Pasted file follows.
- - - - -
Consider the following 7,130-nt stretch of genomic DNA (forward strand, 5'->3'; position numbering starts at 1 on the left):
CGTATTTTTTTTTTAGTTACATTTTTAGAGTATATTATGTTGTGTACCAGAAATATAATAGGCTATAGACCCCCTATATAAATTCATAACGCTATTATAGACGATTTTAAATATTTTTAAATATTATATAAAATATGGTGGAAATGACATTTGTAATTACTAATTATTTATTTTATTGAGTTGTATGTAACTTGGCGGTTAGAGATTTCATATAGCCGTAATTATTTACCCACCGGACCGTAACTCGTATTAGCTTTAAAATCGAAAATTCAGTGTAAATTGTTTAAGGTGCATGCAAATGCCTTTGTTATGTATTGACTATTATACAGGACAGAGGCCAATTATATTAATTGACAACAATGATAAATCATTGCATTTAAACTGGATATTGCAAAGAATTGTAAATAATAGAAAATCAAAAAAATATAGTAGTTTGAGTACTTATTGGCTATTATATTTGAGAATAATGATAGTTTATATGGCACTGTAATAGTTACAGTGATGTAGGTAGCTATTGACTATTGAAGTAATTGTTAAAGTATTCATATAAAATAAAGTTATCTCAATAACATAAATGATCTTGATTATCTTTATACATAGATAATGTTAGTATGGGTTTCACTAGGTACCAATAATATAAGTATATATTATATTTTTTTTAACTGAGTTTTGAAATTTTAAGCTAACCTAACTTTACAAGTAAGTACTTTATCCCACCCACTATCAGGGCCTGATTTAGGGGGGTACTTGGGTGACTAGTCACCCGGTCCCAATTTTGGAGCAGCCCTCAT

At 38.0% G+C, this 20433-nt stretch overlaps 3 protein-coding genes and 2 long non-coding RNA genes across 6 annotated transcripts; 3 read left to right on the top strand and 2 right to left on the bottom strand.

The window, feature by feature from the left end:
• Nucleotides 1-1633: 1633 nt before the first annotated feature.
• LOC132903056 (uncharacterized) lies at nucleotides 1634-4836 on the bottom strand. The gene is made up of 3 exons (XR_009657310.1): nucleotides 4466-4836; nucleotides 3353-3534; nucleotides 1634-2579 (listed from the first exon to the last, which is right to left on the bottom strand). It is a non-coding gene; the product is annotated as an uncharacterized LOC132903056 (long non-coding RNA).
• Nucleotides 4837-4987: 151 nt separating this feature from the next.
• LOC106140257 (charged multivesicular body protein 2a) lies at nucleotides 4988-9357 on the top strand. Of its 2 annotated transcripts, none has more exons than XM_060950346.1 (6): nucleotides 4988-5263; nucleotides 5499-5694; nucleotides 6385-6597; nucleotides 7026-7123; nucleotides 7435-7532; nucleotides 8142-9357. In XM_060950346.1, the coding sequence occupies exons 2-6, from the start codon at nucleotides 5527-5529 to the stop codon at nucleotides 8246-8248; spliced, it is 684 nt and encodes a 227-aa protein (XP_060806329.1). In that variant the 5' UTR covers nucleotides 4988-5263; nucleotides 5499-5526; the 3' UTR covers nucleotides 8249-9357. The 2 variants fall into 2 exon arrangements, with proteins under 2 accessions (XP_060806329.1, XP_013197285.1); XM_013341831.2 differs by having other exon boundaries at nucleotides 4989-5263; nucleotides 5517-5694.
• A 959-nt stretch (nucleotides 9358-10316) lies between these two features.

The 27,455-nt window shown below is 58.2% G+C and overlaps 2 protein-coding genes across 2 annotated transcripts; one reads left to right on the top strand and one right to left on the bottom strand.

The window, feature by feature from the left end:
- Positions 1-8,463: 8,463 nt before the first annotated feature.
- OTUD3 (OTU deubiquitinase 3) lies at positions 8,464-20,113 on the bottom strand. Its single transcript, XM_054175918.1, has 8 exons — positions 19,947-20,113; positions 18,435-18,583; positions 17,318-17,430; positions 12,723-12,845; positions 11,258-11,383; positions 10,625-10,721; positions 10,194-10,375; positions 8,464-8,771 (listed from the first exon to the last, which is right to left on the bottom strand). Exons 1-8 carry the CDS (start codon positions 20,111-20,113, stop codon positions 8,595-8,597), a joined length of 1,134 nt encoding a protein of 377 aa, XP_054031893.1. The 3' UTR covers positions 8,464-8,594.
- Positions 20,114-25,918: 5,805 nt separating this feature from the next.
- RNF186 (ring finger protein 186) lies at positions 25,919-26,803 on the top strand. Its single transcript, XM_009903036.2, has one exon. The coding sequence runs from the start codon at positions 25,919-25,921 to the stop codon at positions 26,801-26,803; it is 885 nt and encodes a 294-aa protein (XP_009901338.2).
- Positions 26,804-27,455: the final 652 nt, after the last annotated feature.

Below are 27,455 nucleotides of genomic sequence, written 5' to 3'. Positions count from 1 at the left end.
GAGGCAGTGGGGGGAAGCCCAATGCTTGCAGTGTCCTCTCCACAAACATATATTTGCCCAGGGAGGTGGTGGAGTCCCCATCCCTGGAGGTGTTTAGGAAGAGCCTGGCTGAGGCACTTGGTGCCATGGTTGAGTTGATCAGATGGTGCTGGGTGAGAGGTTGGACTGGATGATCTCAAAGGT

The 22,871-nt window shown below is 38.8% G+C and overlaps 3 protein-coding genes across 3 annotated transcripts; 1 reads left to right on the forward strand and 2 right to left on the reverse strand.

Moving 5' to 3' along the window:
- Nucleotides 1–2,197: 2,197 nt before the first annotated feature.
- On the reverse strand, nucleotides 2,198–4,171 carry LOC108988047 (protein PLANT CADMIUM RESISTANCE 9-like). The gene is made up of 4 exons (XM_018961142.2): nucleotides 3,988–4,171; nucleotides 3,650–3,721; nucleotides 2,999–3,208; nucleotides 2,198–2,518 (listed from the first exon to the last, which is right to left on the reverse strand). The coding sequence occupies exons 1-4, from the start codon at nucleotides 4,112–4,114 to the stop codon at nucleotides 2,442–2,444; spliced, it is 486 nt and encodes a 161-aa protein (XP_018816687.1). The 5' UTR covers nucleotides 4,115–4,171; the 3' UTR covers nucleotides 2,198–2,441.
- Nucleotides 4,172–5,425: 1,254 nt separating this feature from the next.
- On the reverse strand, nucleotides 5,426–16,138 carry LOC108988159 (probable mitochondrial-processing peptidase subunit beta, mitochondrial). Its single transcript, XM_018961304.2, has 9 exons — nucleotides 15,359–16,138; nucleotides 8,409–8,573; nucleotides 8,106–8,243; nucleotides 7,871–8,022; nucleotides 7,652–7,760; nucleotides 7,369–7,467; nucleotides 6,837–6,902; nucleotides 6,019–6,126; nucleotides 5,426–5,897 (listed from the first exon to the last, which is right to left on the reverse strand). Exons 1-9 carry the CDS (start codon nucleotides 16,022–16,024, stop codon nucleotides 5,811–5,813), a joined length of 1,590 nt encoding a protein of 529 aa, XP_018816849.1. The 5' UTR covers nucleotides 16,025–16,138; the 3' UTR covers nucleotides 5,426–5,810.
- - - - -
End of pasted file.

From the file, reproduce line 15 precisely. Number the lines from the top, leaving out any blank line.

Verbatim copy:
- RNF186 (ring finger protein 186) lies at positions 25,919-26,803 on the top strand. Its single transcript, XM_009903036.2, has one exon. The coding sequence runs from the start codon at positions 25,919-25,921 to the stop codon at positions 26,801-26,803; it is 885 nt and encodes a 294-aa protein (XP_009901338.2).